Letters are personal by nature, but they make for fascinating reading. You’re suddenly privy to all of the letter-writer’s (secret) thoughts. In Letters From Boy: Roald Dahl’s Letters to his Mother edited by Donald Sturrock, we are presented with Roald Dahl’s life as depicted in his history of letters home to his mother.
First starting when Dahl went to boarding school at the age of nine, he wrote his mother letters on a fairly regular basis. These letters told her about his life, but they weren’t a simple recounting of what was going on; instead, he infused his writing, even from an early age, with his imagination and personality such that it jumped from the page. Spanning from his youth to a mature adult, when his mother passed away, Dahl’s letters evolve and demonstrate his growth as a creative thinker and storyteller, as well as providing a look into the various turns his life took before he became the literary genius that graced many childhoods (mine very much included!).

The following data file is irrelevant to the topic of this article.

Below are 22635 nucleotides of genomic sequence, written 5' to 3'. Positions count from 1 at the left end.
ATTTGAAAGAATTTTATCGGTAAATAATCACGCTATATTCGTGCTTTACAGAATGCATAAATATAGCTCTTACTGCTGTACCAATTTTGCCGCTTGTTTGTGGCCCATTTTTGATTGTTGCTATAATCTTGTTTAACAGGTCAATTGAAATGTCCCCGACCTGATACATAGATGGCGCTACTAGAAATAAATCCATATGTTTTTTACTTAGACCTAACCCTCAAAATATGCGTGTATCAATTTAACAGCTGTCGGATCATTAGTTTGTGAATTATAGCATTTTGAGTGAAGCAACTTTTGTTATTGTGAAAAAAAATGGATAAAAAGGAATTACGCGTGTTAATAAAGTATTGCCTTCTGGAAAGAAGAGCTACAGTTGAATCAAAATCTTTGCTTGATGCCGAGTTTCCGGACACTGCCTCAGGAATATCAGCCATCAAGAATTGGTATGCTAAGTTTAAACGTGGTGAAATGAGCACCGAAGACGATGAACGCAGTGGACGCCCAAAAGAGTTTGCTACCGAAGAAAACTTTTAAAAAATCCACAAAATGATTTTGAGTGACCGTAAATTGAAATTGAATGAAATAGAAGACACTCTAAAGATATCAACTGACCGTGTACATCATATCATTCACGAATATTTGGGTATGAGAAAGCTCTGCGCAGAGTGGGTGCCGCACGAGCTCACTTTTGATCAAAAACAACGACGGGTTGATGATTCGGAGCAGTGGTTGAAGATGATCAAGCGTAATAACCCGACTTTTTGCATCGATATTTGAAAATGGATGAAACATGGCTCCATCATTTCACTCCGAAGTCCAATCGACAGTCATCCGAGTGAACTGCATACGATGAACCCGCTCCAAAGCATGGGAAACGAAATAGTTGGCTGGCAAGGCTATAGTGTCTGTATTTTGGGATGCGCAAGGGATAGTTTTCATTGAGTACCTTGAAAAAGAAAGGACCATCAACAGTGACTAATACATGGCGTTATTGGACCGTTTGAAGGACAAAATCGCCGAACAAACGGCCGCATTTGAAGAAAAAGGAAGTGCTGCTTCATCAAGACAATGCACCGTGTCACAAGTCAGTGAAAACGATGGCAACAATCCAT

The chronological compilation of Dahl’s letters home, as well as the interspersed photographs offer a compelling, humanistic view into the private life of the beloved author to the tales seminal to many of our childhoods. The elegant and brutal honesty coupled with the humor in the written words of these letters makes me yearn for days when we communicated in such a precious fashion instead of emails and texts, which just feel far less personal.
Overall, I’d give it a 4 out of 5 stars.